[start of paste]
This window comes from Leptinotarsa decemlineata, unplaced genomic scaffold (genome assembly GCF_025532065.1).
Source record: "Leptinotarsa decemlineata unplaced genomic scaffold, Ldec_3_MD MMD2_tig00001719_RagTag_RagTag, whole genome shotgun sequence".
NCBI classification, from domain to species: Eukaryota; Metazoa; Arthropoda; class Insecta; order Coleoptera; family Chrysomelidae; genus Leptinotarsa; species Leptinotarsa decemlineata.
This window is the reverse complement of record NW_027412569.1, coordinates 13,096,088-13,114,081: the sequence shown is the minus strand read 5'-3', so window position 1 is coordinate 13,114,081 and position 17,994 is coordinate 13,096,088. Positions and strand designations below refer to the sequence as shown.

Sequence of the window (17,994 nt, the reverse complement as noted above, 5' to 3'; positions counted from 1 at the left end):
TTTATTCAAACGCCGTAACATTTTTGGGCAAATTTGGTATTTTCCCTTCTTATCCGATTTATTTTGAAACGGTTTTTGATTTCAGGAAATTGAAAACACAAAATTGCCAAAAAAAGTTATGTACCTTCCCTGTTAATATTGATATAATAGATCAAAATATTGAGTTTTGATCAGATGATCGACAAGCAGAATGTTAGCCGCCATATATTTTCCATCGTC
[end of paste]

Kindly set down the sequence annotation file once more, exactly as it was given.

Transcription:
This window comes from Leptinotarsa decemlineata, unplaced genomic scaffold (genome assembly GCF_025532065.1).
Source record: "Leptinotarsa decemlineata unplaced genomic scaffold, Ldec_3_MD MMD2_tig00001719_RagTag_RagTag, whole genome shotgun sequence".
NCBI classification, from domain to species: Eukaryota; Metazoa; Arthropoda; class Insecta; order Coleoptera; family Chrysomelidae; genus Leptinotarsa; species Leptinotarsa decemlineata.
This window is the reverse complement of record NW_027412569.1, coordinates 13,096,088-13,114,081: the sequence shown is the minus strand read 5'-3', so window position 1 is coordinate 13,114,081 and position 17,994 is coordinate 13,096,088. Positions and strand designations below refer to the sequence as shown.

Sequence of the window (17,994 nt, the reverse complement as noted above, 5' to 3'; positions counted from 1 at the left end):
TTTATTCAAACGCCGTAACATTTTTGGGCAAATTTGGTATTTTCCCTTCTTATCCGATTTATTTTGAAACGGTTTTTGATTTCAGGAAATTGAAAACACAAAATTGCCAAAAAAAGTTATGTACCTTCCCTGTTAATATTGATATAATAGATCAAAATATTGAGTTTTGATCAGATGATCGACAAGCAGAATGTTAGCCGCCATATATTTTCCATCGTC